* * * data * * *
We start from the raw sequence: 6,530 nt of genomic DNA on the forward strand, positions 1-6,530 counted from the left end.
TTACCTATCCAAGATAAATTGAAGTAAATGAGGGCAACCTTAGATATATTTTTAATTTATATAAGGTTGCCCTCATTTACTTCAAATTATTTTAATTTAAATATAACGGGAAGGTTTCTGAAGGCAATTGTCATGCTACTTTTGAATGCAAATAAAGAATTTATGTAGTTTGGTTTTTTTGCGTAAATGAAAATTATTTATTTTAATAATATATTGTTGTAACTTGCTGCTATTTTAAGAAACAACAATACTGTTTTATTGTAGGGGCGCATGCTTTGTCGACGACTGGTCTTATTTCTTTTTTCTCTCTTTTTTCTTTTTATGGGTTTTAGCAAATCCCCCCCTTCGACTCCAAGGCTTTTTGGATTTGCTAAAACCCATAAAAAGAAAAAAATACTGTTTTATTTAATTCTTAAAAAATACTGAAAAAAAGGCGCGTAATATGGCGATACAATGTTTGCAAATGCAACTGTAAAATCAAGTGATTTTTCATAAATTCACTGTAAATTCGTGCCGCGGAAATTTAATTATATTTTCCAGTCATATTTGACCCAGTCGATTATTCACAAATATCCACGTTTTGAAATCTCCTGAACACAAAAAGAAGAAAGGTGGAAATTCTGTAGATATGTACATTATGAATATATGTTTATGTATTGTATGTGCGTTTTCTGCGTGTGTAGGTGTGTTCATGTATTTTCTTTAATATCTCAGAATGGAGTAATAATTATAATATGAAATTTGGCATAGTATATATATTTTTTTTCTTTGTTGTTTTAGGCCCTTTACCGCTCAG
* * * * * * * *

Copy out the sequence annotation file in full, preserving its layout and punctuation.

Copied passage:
We start from the raw sequence: 6,530 nt of genomic DNA on the forward strand, positions 1-6,530 counted from the left end.
TTACCTATCCAAGATAAATTGAAGTAAATGAGGGCAACCTTAGATATATTTTTAATTTATATAAGGTTGCCCTCATTTACTTCAAATTATTTTAATTTAAATATAACGGGAAGGTTTCTGAAGGCAATTGTCATGCTACTTTTGAATGCAAATAAAGAATTTATGTAGTTTGGTTTTTTTGCGTAAATGAAAATTATTTATTTTAATAATATATTGTTGTAACTTGCTGCTATTTTAAGAAACAACAATACTGTTTTATTGTAGGGGCGCATGCTTTGTCGACGACTGGTCTTATTTCTTTTTTCTCTCTTTTTTCTTTTTATGGGTTTTAGCAAATCCCCCCCTTCGACTCCAAGGCTTTTTGGATTTGCTAAAACCCATAAAAAGAAAAAAATACTGTTTTATTTAATTCTTAAAAAATACTGAAAAAAAGGCGCGTAATATGGCGATACAATGTTTGCAAATGCAACTGTAAAATCAAGTGATTTTTCATAAATTCACTGTAAATTCGTGCCGCGGAAATTTAATTATATTTTCCAGTCATATTTGACCCAGTCGATTATTCACAAATATCCACGTTTTGAAATCTCCTGAACACAAAAAGAAGAAAGGTGGAAATTCTGTAGATATGTACATTATGAATATATGTTTATGTATTGTATGTGCGTTTTCTGCGTGTGTAGGTGTGTTCATGTATTTTCTTTAATATCTCAGAATGGAGTAATAATTATAATATGAAATTTGGCATAGTATATATATTTTTTTTCTTTGTTGTTTTAGGCCCTTTACCGCTCAG